Anita Roddick of the Bodyshop said we could be guerrilla activists with our shopping choices back in the 1980s.
Throughout my life, the importance of farmers and the food chain has never been lost. I thought I had a good grasp on the impact of food, not only on our bodies but also on the planet. But then, I read Henry Dimbleby's new book, Ravenous, which completely blew my mind. I can't recommend this book enough - it's brilliant and shocking.
One anecdote that stood out was when Dimbleby's daughter asked him if he had always been chubby. It's a tricky question, but it highlights a growing societal problem. According to Dimbleby, 28% of us are clinically obese - a staggering increase from just 1% in 1950. The rise of supermarkets, food giants, and fast-food chains has created a formidable machine from which we struggle to break free.
What's alarming is that most of us are unaware of the invisible enemy controlling our eating habits. Much of our food is produced, processed, marketed, and sold by a dystopian system that we can't see. Look at the ingredients in your food, and you'll be shocked by how many unrecognizable additives are lurking inside. The same can be valid for the cosmetics industry. Even natural-sounding ingredients, like rapeseed oil, are often highly processed. Highly processed foods comprise 57% of our diet - a higher proportion than in any other European country. And the consequences are dire - studies have linked ultra-processed foods to various health issues, including cancer, depression, and cardiovascular disease.
But it's not just our health at risk - the planet is also suffering. Agricultural land in the UK is in a sorry state, and the vast majority is used for feeding and rearing livestock. If we want to reduce the loss of wildlife across the countryside, we need to free up land and improve habitats whilst investing in better farming techniques, like vertical farming. Dimbleby isn't calling us all to go vegan, but reducing our meat and dairy intake could make a huge difference. If everyone in the UK reduced their intake by one-third, we could free up around 20% of our farmland.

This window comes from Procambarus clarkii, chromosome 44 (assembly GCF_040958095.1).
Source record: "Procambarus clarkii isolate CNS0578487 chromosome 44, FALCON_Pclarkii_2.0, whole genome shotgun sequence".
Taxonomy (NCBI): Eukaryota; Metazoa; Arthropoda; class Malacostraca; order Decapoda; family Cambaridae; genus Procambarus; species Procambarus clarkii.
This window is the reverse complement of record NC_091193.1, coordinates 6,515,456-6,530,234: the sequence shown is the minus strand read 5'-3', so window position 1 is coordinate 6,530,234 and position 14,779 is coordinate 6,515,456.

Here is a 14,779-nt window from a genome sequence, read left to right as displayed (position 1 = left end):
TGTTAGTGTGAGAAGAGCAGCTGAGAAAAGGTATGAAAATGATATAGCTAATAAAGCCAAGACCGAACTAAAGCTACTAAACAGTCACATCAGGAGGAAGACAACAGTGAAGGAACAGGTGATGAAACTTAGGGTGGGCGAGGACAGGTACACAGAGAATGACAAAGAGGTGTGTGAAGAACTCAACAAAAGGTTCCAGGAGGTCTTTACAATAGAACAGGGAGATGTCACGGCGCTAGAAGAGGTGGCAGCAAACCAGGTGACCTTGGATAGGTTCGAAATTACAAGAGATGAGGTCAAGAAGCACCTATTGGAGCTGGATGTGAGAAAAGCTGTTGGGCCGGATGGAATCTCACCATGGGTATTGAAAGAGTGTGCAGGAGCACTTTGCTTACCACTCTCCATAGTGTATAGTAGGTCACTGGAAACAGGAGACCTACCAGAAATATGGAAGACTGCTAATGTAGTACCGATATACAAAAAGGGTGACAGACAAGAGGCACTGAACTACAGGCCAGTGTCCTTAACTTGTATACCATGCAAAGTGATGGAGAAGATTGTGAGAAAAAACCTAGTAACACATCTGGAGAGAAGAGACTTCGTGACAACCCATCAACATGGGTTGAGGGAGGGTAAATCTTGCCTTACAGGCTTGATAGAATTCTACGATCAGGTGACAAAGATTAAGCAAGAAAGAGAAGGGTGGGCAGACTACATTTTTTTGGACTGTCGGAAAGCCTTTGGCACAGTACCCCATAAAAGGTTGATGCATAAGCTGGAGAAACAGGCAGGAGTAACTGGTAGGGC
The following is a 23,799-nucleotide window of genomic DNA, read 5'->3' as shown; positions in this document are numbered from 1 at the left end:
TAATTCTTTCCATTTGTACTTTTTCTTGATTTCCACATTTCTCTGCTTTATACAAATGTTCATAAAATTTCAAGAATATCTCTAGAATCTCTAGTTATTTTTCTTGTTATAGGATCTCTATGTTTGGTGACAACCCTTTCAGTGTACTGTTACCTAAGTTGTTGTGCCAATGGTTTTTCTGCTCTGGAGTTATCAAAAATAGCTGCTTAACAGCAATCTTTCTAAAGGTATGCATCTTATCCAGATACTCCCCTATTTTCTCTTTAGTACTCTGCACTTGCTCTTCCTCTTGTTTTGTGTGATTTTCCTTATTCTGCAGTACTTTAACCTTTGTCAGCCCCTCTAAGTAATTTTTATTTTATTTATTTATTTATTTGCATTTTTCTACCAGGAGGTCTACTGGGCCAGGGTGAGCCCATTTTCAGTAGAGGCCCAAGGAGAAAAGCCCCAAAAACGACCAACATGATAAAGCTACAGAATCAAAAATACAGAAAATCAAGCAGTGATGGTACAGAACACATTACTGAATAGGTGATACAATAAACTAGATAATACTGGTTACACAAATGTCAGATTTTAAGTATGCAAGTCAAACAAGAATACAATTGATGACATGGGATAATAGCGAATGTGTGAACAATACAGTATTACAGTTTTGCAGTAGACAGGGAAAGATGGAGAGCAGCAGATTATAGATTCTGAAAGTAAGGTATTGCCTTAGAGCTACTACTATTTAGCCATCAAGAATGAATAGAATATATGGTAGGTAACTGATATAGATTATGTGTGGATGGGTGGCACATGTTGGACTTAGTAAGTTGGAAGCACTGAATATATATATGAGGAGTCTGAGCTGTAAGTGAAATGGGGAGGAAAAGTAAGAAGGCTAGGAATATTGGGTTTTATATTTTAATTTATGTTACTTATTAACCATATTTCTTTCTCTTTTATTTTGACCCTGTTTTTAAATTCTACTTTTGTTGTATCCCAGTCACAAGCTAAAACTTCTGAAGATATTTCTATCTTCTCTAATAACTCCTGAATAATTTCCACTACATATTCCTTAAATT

It's clear that action needs to be taken, and Dimbleby's food strategy for the nation was a step in the right direction. However, the limited progress since its publication is distressing. But don't lose hope - Ravenous provides a roadmap to avert this crisis. It's a fascinating read, and Dimbleby's insights are invaluable. Now, is it up to the government to tackle the machine harming our bodies and the planet, or do we, as consumers, vote with our spending power.
Be great to hear your thoughts. The link to the book can be found here.